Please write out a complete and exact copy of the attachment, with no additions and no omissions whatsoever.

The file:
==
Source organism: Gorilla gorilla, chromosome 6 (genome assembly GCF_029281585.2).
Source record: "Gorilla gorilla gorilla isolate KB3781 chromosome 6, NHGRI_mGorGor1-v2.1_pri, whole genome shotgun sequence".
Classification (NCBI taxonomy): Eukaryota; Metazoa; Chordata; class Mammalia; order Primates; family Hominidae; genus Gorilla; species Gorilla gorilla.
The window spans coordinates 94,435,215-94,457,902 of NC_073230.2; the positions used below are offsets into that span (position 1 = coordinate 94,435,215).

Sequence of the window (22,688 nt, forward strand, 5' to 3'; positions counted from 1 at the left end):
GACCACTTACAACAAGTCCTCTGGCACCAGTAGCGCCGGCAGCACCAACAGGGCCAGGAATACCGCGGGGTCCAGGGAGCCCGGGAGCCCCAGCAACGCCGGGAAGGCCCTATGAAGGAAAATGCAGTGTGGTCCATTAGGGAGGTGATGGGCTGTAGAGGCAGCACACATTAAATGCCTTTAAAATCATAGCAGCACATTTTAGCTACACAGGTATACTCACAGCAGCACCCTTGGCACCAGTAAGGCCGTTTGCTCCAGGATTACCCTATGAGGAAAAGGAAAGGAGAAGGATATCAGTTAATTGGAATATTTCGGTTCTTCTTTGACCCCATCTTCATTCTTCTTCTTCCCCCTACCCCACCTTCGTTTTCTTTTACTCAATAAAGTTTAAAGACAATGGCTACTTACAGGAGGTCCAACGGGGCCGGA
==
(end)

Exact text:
Source organism: Gorilla gorilla, chromosome 6 (genome assembly GCF_029281585.2).
Source record: "Gorilla gorilla gorilla isolate KB3781 chromosome 6, NHGRI_mGorGor1-v2.1_pri, whole genome shotgun sequence".
Classification (NCBI taxonomy): Eukaryota; Metazoa; Chordata; class Mammalia; order Primates; family Hominidae; genus Gorilla; species Gorilla gorilla.
The window spans coordinates 94,435,215-94,457,902 of NC_073230.2; the positions used below are offsets into that span (position 1 = coordinate 94,435,215).

Sequence of the window (22,688 nt, forward strand, 5' to 3'; positions counted from 1 at the left end):
GACCACTTACAACAAGTCCTCTGGCACCAGTAGCGCCGGCAGCACCAACAGGGCCAGGAATACCGCGGGGTCCAGGGAGCCCGGGAGCCCCAGCAACGCCGGGAAGGCCCTATGAAGGAAAATGCAGTGTGGTCCATTAGGGAGGTGATGGGCTGTAGAGGCAGCACACATTAAATGCCTTTAAAATCATAGCAGCACATTTTAGCTACACAGGTATACTCACAGCAGCACCCTTGGCACCAGTAAGGCCGTTTGCTCCAGGATTACCCTATGAGGAAAAGGAAAGGAGAAGGATATCAGTTAATTGGAATATTTCGGTTCTTCTTTGACCCCATCTTCATTCTTCTTCTTCCCCCTACCCCACCTTCGTTTTCTTTTACTCAATAAAGTTTAAAGACAATGGCTACTTACAGGAGGTCCAACGGGGCCGGA